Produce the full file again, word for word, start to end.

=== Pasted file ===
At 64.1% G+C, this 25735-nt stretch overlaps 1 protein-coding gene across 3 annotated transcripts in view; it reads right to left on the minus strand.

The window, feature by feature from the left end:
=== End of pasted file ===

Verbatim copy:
At 64.1% G+C, this 25735-nt stretch overlaps 1 protein-coding gene across 3 annotated transcripts in view; it reads right to left on the minus strand.

The window, feature by feature from the left end: